first_imgAmazon Conservation, Amazon Rainforest, Climate Change, Deforestation, Featured, Fires, Forest Fires, Forests, Rainforests, Tropical Forests, Tropical Rivers Article published by Genevieve Belmaker Popular in the CommunitySponsoredSponsoredOrangutan found tortured and decapitated prompts Indonesia probeEMGIES17 Jan, 2018We will never know the full extent of what this poor Orangutan went through before he died, the same must be done to this evil perpetrator(s) they don’t deserve the air that they breathe this has truly upset me and I wonder for the future for these wonderful creatures. So called ‘Mankind’ has a lot to answer for we are the only ones ruining this world I prefer animals to humans any day of the week.What makes community ecotourism succeed? In Madagascar, location, location, locationScissors1dOther countries should also learn and try to incorporateWhy you should care about the current wave of mass extinctions (commentary)Processor1 DecAfter all, there is no infinite anything in the whole galaxy!Infinite stupidity, right here on earth.The wildlife trade threatens people and animals alike (commentary)Anchor3dUnfortunately I feel The Chinese have no compassion for any living animal. They are a cruel country that as we knowneatbeverything that moves and do not humanily kill these poor animals and insects. They have no health and safety on their markets and they then contract these diseases. Maybe its karma maybe they should look at the way they live and stop using animals for all there so called remedies. DisgustingConservationists welcome China’s wildlife trade banThobolo27 JanChina has consistently been the worlds worst, “ Face of Evil “ in regards our planets flora and fauna survival. In some ways, this is nature trying to fight back. This ban is great, but the rest of the world just cannot allow it to be temporary, because history has demonstrated that once this coronavirus passes, they will in all likelihood, simply revert to been the planets worst Ecco Terrorists. Let’s simply not allow this to happen! How and why they have been able to degrade this planets iconic species, rape the planets rivers, oceans and forests, with apparent impunity, is just mind boggling! Please no more.Probing rural poachers in Africa: Why do they poach?Carrot3dOne day I feel like animals will be more scarce, and I agree with one of my friends, they said that poaching will take over the world, but I also hope notUpset about Amazon fires last year? Focus on deforestation this year (commentary)Bullhorn4dLies and more leisSponsoredSponsoredCoke is again the biggest culprit behind plastic waste in the PhilippinesGrapes7 NovOnce again the article blames companies for the actions of individuals. It is individuals that buy these products, it is individuals that dispose of them improperly. If we want to change it, we have to change, not just create bad guys to blame.Brazilian response to Bolsonaro policies and Amazon fires growsCar4 SepThank you for this excellent report. I feel overwhelmed by the ecocidal intent of the Bolsonaro government in the name of ‘developing’ their ‘God-given’ resources.U.S. allocates first of $30M in grants for forest conservation in SumatraPlanet4dcarrot hella thick ;)Melting Arctic sea ice may be altering winds, weather at equator: studyleftylarry30 JanThe Arctic sea ice seems to be recovering this winter as per the last 10-12 years, good news.Malaysia has the world’s highest deforestation rate, reveals Google forest mapBone27 Sep, 2018Who you’re trying to fool with selective data revelation?You can’t hide the truth if you show historical deforestation for all countries, especially in Europe from 1800s to this day. WorldBank has a good wholesome data on this.Mass tree planting along India’s Cauvery River has scientists worriedSurendra Nekkanti23 JanHi Mongabay. Good effort trying to be objective in this article. I would like to give a constructive feedback which could help in clearing things up.1. It is mentioned that planting trees in village common lands will have negative affects socially and ecologically. There is no need to even have to agree or disagree with it, because, you also mentioned the fact that Cauvery Calling aims to plant trees only in the private lands of the farmers. So, plantation in the common lands doesn’t come into the picture.2.I don’t see that the ecologists are totally against this project, but just they they have some concerns, mainly in terms of what species of trees will be planted. And because there was no direct communication between the ecologists and Isha Foundation, it was not possible for them to address the concerns. As you seem to have spoken with an Isha spokesperson, if you could connect the concerned parties, it would be great, because I see that the ecologists are genuinely interested in making sure things are done the right way.May we all come together and make things happen.Rare Amazon bush dogs caught on camera in BoliviaCarrot1 Feba very good iniciative to be fallowed by the ranchers all overSponsoredcenter_img According to Brazil’s space agency, INPE, the number of fires between Jan. 1 and Aug. 20 of this year is up 85 percent from the same period last year.It will take from decades to centuries for the forests to recover, and the impact on wildlife specifically is uncertain.What’s clear, though, is that the region’s hydrological and climatic status will change drastically if the situation continues to worsen. A dense layer of pollution has plagued the Brazilian cities of São Paulo, Manaus and Cuiabá for days on end, rolling in from the large number of fires burning mainly in the southern Amazon.The country’s National Institute for Space Research (INPE) revealed that this year has seen the most fires since measurements began in 2012. The institute recorded 74,155 fires between Jan. 1 and Aug. 20, 2019, an increase of 85 percent compared with the same period last year. The states most affected are Mato Grosso, with 14,000 fires, Pará (9,818), Amazonas (7,150), Tocantins (5,776) and Rondônia (5,604).Experts consulted by Mongabay Latam say that what is happening in Brazil is very serious and exceeds all forecasts, especially in a year that is not particularly atypical in terms of extreme weather events such as droughts. “This situation has been caused by humans who wanted to take advantage of the Amazon at any cost and it has got out of hand like never before,” said Dolors Armenteras, a biologist and professor at the National University of Colombia who has studied hotspots and fires in the Amazon biome for several years.DevastationIt took the blanketing of major urban centers before the world woke up to the gravity of what was happening in the Amazon, considered the lungs of the world and one of the most biodiverse regions on the planet.The cloud of pollution that covered the skies of cities such as São Paulo last week was the main trigger, when winds carried particulate matter from the Amazon jungle. Foster Brown, an environmental geochemist at the Woods Hole Research Center in Massachusetts, said the high levels of PM2.5 (the smallest particulate matter which can cause serious health problems when trapped in airways) was most concerning.Using data from PurpleAir, a monitoring platform for particulate matter, he showed that along the Peru-Brazil-Bolivia border in the Brazilian state of Acre, the concentration of PM2.5 exceeded 600 micrograms per cubic meter (µg/m³) on Aug. 16 and was close to 500 µg/m³ on Aug. 19. The maximum level recommended by the U.S. Environmental Protection Agency is 25 µg/m³.“We have a high record of fire outbreaks and it’s taking up a large area of the Amazon. And not only there, but also in the Cerrado and Pantanal biomes,” said Carlos Durigan, the Brazil country director for the Wildlife Conservation Society (WCS). According to Durigan, this is very serious as the dry season has only just started, and can last until early November. August and September are the most critical months.Concentrations of PM2.5 on the Peru-Brazil-Bolivia border for Aug. 22 at 3 p.m. Image courtesy of Purpleair.com.Durigan said that what is happening is not just due to heat. “It’s also due to a weakening of environmental policies and the crisis of government monitoring agencies. We’re going through a very tough period,” he said.Liliana Dávalos, a biologist and researcher at Stony Brook University in New York, agrees. “Environmental regulations are not being complied with, in some cases they have even been repealed, and regional and national guidelines have been pointed out as openly benefitting land speculation, livestock and industrial agriculture. Policy changes represent an opportunity to transform the rainforest.”Dávalos acknowledged that this phenomenon occurs every year during the dry season and immediately increases the frequency of fires thereafter. However, she said that this year the fires have increased disproportionately by more than 60 percent from last year. That’s well below INPE’s estimate of an 85 percent increase, yet still alarmingly high.Indices of particulate matter PM2.5 at one of the monitoring points for the state of Acre, Brazil. Image courtesy of Purpleair.com.Armenteras emphasized the gravity of the situation.“There have been about 10,000 active outbreaks [of fire] in the last week,” she said. “A very general approximation would show that an active hotspot could be associated with affecting 100 hectares,” or around a million hectares (2.5 million acres) in that week.“This means we are talking about 7.5 million hectares potentially affected so far this year in Brazil,” Armenteras said — an area greater than the size of Ireland.“This is outside the checks that had been completed in the country to reduce deforestation and associated fires,” she added. “It’s very serious. We will have to wait a long time to have official figures on the areas that have burned.”In addition to this, carbon dioxide (CO2) emissions increased exponentially after Aug. 10 “in an exaggerated manner,” Armenteras said, which is why the high levels of air pollution have become evident in Brazil’s rural areas and large cities.Biodiversity on high alertDurigan said there is a criminal element to the fires being set to clear huge areas for expanding large-scale agriculture and livestock operations, mainly in the southern Amazon. There is a great arc of deforestation there where protected natural areas and indigenous territories are being impacted.An image of the Amazon from space, blanketed by pollution. Image courtesy of Lauren Dauphin/NASA Earth Observatory, using MODIS data from NASA EOSDIS/LANCE and GIBS/Worldview and VIIRS data from NASA EOSDIS/LANCE and GIBS/Worldview, and the Suomi National Polar-orbiting Partnership.Biodiversity is being hit hard. “We know that land-use change is one of the causes of biodiversity loss and that a million endangered species mentioned in the last IPBES report are at greater risk with events such as this,” Armenteras said, referring to the Intergovernmental Science-Policy Platform on Biodiversity and Ecosystem Services.Some species with low mobility, such as insects and vertebrates including turtles, lizards and amphibians, are unlikely to escape the fires. Armenteras said the consequences for fauna are yet to be well measured. In terms of vegetation, very old forests are being lost, which is generating more carbon emissions, which will be impossible to capture again.She said the huge problem is that much of the forests will not recover, even if they are not completely burned. “Scientific studies still don’t tell us how many years it will take to recover, but it takes decades, even centuries, for them to recover to just a little of what they were, so they won’t be the same again,” she said.Microbiota, soil microorganisms, are also lost, which is an issue that requires a lot more research, according to Armenteras.Winds carry ash to Brazilian cities far from the Amazon. Image courtesy of Lauren Dauphin/NASA Earth Observatory, using MODIS data from NASA EOSDIS/LANCE and GIBS/Worldview and VIIRS data from NASA EOSDIS/LANCE and GIBS/Worldview, and the Suomi National Polar-orbiting Partnership.The increase in deforestation and the number of fires is something that should not be viewed in isolation from what may happen in the Amazon in the future. Dávalos said that that every fire dries up and exposes more soil, and leaves new areas of forest unprotected, making them easier to continue being cut down. “There are studies that show that the Amazon is entering a new regime of greater drought and will require more time for natural regeneration,” she said.Experts say that what is currently happening in Brazil should not be underestimated. If deforestation and fires continue, the effects will be devastating not only in Brazil, but in all Amazonian countries.Among other impacts, Dávalos said, the flow of water into the basins that comprise the Amazon will decline, affecting fishing and agriculture, deepening the threat crisis to species — from bromeliads and fungi to big cats and tapirs — and worsening regional and global climate change. “At this moment it is indispensable to grow the Amazon, to restore forests and jungles in order to remove CO2 from the atmosphere. By burning and cutting down forests, we are moving towards a near future of lower agricultural productivity, less food security and more social and economic instability,” she said.Satellite images show the displacement of pollution generated by fires in the Amazon. Image courtesy of NASA Worldview, Earth Observing System Data and Information System (EOSDIS).Other organizations, including WWF, have also expressed concern about the fires in the Amazon. Ricardo Bosshard, director of WWF Chile, said this is not only a tragedy for the Amazon countries, but for the entire world, and that as the host country of the next climate change summit, he hopes Chile can “put the urgency of taking measures to strengthen policies against deforestation, as well as plans to reforest and restore native forests strongly on the agenda, as these are key issues for preventing forest fires and mitigating emissions.”Marina Silva, Brazil’s former environment minister, who participated in an event held in Bogotá on Aug. 22 by the Center for Sustainable Development Goals for Latin America and the Caribbean, said the environmental crisis is related to the ethical and political crisis in Brazil. “Principles and values must be clear so that policies are lasting,” she said.She added that the Amazon is being destroyed under a regressive government system that is ignoring the environment. “We have to mobilize for the Amazon. Resources of thousands of years cannot be sacrificed for the profit of a few decades. We need to think of a new model.”last_img read more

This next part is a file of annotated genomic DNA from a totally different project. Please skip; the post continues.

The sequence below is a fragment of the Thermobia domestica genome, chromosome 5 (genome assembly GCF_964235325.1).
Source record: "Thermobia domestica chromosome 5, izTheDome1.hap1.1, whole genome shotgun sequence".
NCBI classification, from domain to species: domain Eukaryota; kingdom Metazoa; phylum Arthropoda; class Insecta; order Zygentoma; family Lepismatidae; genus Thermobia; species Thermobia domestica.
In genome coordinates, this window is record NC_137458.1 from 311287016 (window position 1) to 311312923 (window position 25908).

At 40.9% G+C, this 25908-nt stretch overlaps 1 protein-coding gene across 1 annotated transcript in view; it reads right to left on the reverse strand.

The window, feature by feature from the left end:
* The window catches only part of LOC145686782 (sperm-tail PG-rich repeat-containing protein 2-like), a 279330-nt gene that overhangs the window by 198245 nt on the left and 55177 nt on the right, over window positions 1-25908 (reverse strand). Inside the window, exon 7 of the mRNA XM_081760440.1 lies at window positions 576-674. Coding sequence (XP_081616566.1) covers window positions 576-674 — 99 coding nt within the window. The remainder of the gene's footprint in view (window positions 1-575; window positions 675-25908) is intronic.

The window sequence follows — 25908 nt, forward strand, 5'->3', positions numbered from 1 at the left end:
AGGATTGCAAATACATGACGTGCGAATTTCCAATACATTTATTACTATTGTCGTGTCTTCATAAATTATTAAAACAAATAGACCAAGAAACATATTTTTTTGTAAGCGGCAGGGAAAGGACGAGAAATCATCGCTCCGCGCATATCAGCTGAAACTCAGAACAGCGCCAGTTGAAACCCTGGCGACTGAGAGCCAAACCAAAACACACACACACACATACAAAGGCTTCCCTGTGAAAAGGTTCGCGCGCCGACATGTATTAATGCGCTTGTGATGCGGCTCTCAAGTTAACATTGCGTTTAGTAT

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As climate crisis deepens, wildlife adapts, maybe with lessons for us